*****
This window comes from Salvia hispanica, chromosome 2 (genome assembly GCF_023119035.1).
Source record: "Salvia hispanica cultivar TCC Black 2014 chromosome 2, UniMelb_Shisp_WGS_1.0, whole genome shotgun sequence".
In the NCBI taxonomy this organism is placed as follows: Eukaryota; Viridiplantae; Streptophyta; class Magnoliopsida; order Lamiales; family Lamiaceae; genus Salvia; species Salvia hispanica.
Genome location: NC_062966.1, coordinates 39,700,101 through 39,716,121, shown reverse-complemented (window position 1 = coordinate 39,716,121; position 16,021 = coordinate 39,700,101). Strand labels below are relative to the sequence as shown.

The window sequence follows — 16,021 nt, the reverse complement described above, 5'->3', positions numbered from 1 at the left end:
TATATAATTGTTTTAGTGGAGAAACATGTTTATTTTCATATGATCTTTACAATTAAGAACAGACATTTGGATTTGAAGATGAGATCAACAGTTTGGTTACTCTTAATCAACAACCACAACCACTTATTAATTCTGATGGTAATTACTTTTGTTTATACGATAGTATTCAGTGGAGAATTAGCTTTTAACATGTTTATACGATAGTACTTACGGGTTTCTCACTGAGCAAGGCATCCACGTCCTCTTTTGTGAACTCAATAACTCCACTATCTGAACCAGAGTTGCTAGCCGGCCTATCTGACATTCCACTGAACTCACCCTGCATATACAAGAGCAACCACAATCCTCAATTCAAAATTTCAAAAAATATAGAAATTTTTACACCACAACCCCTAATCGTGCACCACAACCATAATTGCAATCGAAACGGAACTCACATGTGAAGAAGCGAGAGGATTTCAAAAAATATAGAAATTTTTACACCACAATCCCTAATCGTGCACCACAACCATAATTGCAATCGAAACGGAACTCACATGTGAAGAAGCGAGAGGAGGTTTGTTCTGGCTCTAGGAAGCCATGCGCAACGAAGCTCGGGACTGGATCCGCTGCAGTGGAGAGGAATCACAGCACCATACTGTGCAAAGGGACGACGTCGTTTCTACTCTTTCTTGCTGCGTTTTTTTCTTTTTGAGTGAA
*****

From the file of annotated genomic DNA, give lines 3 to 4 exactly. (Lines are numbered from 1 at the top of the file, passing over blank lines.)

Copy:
In the NCBI taxonomy this organism is placed as follows: Eukaryota; Viridiplantae; Streptophyta; class Magnoliopsida; order Lamiales; family Lamiaceae; genus Salvia; species Salvia hispanica.
Genome location: NC_062966.1, coordinates 39,700,101 through 39,716,121, shown reverse-complemented (window position 1 = coordinate 39,716,121; position 16,021 = coordinate 39,700,101). Strand labels below are relative to the sequence as shown.